Cut to Black 

Organizers ramp up plans for Richmond’s inaugural Afrikana Independent Film Festival.

click to enlarge Enjoli Moon is raising money for an Afrikana Independent Film Festival, which she hopes to hold locally in 2015. One of her next events is a Byrd screening of the documentary “Finding Fela,” about the legendary father of afrobeat, Fela Kuti.

Scott Elmquist

Enjoli Moon is raising money for an Afrikana Independent Film Festival, which she hopes to hold locally in 2015. One of her next events is a Byrd screening of the documentary “Finding Fela,” about the legendary father of afrobeat, Fela Kuti.

If there's one thing the sharp-edged film "Dear White People" demonstrates, it's that even in a purported post-race world we have a ways to go.

Need proof? If you can't name a director of color other than Spike Lee, you're missing out on a world of up-and-coming black cinema.

Taking a cue from Philadelphia's Black Star Film Festival and the Martha's Vineyard African-American Film Festival, Richmond has begun the journey to an Afrikana Independent Film Festival. Slated for late 2015, it intends to highlight the fullest spectrum of black independent filmmaking.

To begin introducing the community to black-made films and their makers, the festival holds a monthly Noir Cinema Series at art galleries across town. On the third Thursday, a short film is premiered by a filmmaker and followed by a question and answer period.

"The Q and A's have been so engaging," festival founder Enjoli Moon says. "I had questions ready for the first one, but I didn't need them. We've had to wrap things up because discussion has been so robust."

Moon chose art galleries because she sees a mutually beneficial relationship. "It allows the galleries to see a whole other world of art appreciators out there and allows a community of people who don't often frequent those spaces to know they're on the radar," she says. "The goal is making sure that the art scene accurately portrays the diversity of Richmond."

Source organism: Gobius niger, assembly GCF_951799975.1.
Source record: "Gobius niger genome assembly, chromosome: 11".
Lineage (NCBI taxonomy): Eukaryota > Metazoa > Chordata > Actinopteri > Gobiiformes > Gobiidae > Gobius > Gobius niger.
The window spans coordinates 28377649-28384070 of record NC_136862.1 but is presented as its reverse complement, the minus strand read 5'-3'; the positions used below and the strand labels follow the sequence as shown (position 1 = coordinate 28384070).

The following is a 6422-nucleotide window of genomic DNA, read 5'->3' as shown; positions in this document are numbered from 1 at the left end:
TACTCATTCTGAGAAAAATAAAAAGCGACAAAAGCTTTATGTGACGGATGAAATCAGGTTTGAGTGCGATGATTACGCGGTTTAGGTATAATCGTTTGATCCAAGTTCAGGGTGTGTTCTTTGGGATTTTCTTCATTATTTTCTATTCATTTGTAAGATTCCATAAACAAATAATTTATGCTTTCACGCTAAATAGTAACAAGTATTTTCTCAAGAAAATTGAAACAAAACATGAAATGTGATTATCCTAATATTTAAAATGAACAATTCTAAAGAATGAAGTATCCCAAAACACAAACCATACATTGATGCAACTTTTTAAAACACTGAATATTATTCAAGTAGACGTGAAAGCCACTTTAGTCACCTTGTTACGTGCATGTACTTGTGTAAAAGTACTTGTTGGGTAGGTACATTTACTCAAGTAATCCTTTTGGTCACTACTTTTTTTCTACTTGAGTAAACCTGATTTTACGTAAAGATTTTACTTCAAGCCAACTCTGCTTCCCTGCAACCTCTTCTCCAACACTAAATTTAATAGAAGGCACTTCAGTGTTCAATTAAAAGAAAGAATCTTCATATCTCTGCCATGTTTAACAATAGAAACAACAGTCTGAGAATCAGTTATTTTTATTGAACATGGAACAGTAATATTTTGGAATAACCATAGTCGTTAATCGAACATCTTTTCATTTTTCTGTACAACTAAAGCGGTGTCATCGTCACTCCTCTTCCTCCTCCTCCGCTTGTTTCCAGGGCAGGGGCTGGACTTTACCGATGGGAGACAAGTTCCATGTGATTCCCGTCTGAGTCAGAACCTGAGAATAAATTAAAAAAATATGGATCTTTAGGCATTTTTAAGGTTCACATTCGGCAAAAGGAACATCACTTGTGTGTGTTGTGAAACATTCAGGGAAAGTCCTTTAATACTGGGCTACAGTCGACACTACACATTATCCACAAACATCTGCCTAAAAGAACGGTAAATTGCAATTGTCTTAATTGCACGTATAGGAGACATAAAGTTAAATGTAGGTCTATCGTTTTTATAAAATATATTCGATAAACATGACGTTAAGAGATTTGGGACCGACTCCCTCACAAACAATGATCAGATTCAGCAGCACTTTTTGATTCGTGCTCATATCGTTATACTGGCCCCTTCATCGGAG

But as local film lovers can attest, far too many films opening in major cities never make it to Richmond. Part of the festival's mission is to bring in black-made films that didn't screen here during original run.

Such is the case with "Finding Fela," about pioneering Nigerian musician Fela Kuti, a movie that had its world premiere at the Sundance Film Festival in January. It will show at the Byrd Theatre and be followed by an Afrobeat party next door at the New York Deli.

"This is about year-round engagement, not just the festival," Moon says. "We bring in notable people from the film industry to our monthly events and hope to hold workshops for the community. All of the events are designed to get people interested in black film." S

"Contamination" with filmmaker R. Shanea Williams screens Nov. 20 at 7 p.m. at Candela Gallery, 214 W. Broad St. "Finding Fela" screens Nov. 23 at 7:30 at the Byrd Theatre, 2908 W. Cary St. "Seventh Grade" with writer and director Stefani Saintonge screens Dec. 18 at 7 p.m. at Artisan Café, 9200 Stony Point Parkway. afrikanafilmfestival.org.

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